The Catholic Church has backed down on its plans to take the government to court over faith pupils, and will instead make conditions clearer for parents by rewording its faith “certificates”.
The Office for Schools Adjudicator ruled last year that the Catholic Education Service, an arm of the Church, was wrong to introduce a certificate signed by a priest as a way to determine whether a pupil was from a practising Catholic family.
The OSA upheld complaints from parents in Surrey and west London who said allowing a priest to decide who was Catholic broke the school admissions code, which requires criteria to be “reasonable and clear” to parents.
After initially telling Schools Week it would challenge the government’s decision in a judicial review, the church has revealed the issue did not go to court, and that it has settled on a new definition of what constitutes a “practising Catholic” with the Department for Education.
Parents had previously been told that a priest would simply sign off a certificate of Catholic practice, but that will now only be signed if specific attendance criteria at mass are met.
Experts in faith school admissions have said the new definition is fairer to parents as it’s clearer, but that admissions to Catholic and other faith schools remain socially selective.
Anna Vignoles, a professor in the faculty of education at Cambridge University, said research shows parents who attend church tend to be from a higher socioeconomic background, making the requirement harder to meet for poorer pupils, even if parents do now understand what is required.
“A clearer definition will not magically make them more socially inclusive,” she said.
But since all schools have an element of social segregation depending on postcode, Catholic schools should not be unduly singled out and the clarification should be “welcomed”, she added.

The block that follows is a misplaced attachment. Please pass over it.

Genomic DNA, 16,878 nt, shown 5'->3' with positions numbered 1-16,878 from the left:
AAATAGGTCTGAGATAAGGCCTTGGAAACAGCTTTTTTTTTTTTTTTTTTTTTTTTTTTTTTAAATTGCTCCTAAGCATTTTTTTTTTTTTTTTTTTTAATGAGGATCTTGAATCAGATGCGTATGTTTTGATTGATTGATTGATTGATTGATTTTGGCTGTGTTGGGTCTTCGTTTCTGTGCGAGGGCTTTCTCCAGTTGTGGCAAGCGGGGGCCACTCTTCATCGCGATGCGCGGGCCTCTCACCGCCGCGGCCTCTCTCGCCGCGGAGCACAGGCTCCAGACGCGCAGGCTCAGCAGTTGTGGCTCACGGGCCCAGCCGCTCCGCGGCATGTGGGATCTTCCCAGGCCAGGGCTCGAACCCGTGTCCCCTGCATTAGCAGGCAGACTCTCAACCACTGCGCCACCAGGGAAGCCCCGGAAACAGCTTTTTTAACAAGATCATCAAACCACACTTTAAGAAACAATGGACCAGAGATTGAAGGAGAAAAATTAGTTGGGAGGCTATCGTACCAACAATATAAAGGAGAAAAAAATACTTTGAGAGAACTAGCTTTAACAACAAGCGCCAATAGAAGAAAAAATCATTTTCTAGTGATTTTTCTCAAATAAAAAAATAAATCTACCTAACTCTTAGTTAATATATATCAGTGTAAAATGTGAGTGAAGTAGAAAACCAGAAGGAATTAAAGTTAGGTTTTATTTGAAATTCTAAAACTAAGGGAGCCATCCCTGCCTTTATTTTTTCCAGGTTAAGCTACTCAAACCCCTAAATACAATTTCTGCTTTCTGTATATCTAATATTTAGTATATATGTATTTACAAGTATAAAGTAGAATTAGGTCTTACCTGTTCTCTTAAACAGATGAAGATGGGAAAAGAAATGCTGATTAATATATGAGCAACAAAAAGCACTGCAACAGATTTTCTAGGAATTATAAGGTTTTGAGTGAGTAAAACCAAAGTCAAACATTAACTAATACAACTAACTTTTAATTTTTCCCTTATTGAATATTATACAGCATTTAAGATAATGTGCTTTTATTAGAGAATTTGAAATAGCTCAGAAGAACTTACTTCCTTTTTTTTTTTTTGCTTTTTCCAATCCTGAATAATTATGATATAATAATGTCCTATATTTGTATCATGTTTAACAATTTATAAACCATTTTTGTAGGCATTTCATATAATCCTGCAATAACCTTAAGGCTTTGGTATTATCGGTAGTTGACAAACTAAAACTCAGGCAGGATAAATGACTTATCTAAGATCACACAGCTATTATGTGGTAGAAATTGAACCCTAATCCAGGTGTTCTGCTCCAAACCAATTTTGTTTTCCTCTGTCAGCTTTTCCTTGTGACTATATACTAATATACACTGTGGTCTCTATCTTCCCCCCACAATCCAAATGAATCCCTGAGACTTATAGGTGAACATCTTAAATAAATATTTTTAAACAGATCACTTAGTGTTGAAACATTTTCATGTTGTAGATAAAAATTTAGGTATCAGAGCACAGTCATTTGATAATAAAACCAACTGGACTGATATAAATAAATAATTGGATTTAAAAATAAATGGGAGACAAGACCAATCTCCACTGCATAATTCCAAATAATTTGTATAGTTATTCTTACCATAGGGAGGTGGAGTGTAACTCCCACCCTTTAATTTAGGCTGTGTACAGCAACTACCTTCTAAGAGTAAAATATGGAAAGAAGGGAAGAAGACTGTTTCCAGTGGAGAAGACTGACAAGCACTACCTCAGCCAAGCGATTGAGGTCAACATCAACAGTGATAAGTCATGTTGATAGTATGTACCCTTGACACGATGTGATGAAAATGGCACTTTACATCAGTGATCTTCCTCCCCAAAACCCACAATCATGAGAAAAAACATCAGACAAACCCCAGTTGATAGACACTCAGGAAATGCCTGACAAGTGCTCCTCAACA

The new definition, legally agreed on May 4, states that a certificate will be issued if one parent has attended Sunday mass and all the “holy days of obligation” for at least five years, and if a pupil over the age of seven has attended for at least five years, or consistently since reaching seven if they’re still young.
A clear definition will not magically make the schools more inclusive
The certificate can also be signed by the priest “when attendance is interrupted by exceptional circumstances”.
This is not the only way that Catholic schools can admit pupils, since other admissions arrangements exist in the majority, but the intention is for it to become the predominant method for admissions.
Anne West, a professor in education policy at the London School of Economics, said many Catholic schools, like other schools with a religious character, “often have complex or very complex arrangements” for admissions, which should all be simplified so parents understood them.
The CES spokesperson said the new “national system” of the certificate will now ensure “the measures used to determine Catholic practice are the same across diocesan boundaries.”
The OSA upheld objections in November last year against St Paul’s Catholic College, St Michael’s Catholic Primary School, Our Lady of the Rosary Catholic Primary School and St Ignatius Catholic Primary School, all in Surrey. It also ruled against St Richard Reynolds Catholic College in Richmond.
In all cases it found the lack of criteria for a priest signing a certificate could lead to different priests unfairly applying different measures of practice.